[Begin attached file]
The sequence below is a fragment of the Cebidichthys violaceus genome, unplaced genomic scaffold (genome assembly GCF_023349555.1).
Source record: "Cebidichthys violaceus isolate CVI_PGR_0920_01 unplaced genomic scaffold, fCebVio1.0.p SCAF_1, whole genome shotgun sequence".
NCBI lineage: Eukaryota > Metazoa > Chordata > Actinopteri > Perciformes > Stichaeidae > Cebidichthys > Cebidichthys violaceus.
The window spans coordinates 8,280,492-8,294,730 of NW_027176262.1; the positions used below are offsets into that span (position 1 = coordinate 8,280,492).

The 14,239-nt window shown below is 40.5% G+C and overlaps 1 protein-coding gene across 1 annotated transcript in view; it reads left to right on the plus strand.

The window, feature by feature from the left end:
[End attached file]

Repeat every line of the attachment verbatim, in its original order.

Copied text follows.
The sequence below is a fragment of the Cebidichthys violaceus genome, unplaced genomic scaffold (genome assembly GCF_023349555.1).
Source record: "Cebidichthys violaceus isolate CVI_PGR_0920_01 unplaced genomic scaffold, fCebVio1.0.p SCAF_1, whole genome shotgun sequence".
NCBI lineage: Eukaryota > Metazoa > Chordata > Actinopteri > Perciformes > Stichaeidae > Cebidichthys > Cebidichthys violaceus.
The window spans coordinates 8,280,492-8,294,730 of NW_027176262.1; the positions used below are offsets into that span (position 1 = coordinate 8,280,492).

The 14,239-nt window shown below is 40.5% G+C and overlaps 1 protein-coding gene across 1 annotated transcript in view; it reads left to right on the plus strand.

The window, feature by feature from the left end: